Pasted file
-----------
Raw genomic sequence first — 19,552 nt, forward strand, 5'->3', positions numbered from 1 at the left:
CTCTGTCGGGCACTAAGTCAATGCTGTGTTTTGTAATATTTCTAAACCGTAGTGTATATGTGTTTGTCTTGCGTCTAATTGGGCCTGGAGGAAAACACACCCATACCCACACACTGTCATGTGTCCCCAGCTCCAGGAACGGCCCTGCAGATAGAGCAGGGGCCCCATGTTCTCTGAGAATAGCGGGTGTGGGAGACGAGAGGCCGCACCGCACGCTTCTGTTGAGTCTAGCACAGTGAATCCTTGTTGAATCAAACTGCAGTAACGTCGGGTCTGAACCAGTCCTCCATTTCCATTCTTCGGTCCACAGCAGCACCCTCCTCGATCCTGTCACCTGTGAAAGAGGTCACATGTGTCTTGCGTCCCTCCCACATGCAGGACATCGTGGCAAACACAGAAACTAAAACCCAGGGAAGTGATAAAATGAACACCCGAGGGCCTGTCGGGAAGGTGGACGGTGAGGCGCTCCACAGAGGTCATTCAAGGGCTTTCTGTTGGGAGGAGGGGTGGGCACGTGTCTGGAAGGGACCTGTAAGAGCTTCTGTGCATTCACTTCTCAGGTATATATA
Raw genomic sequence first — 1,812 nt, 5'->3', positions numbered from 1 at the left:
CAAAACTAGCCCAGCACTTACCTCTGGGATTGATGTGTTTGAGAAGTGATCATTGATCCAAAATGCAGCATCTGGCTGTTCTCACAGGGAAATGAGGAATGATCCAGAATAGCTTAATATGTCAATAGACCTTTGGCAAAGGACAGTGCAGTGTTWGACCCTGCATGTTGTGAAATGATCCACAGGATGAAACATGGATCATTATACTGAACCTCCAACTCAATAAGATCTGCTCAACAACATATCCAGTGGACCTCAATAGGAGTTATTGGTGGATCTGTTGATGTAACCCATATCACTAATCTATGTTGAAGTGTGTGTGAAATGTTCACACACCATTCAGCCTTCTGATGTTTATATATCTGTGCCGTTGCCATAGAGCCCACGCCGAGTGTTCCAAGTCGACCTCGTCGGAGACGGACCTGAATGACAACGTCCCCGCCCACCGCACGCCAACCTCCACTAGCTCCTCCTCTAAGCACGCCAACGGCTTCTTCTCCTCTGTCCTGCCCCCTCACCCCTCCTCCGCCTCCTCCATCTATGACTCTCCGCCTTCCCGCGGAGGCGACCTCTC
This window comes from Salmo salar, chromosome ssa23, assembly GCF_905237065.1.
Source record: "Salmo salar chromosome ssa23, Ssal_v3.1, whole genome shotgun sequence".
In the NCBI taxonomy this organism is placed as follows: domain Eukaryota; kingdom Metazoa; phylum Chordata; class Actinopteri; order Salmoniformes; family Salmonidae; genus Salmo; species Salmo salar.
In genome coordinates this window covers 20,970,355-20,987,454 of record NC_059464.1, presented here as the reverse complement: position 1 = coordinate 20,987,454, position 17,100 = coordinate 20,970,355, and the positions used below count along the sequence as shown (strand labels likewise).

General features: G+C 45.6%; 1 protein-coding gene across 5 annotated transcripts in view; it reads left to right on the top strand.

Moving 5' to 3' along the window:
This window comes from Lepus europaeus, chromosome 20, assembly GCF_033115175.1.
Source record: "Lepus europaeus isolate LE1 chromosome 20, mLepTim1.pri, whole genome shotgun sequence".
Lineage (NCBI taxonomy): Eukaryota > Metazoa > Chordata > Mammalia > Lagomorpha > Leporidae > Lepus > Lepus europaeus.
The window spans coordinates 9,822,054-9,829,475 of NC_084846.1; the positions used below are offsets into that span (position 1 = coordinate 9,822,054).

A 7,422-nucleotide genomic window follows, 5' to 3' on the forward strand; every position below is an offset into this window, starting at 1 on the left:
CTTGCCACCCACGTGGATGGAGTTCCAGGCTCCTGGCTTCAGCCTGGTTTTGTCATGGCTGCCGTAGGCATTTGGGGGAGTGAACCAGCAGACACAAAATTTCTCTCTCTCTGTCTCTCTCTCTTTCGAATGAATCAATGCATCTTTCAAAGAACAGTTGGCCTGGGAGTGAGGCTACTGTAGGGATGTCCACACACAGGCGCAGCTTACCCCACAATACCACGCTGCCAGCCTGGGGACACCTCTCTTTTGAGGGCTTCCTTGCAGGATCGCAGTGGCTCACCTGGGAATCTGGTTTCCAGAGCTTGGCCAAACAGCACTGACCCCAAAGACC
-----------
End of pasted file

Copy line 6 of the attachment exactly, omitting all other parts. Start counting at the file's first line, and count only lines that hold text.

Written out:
Source record: "Salmo salar chromosome ssa23, Ssal_v3.1, whole genome shotgun sequence".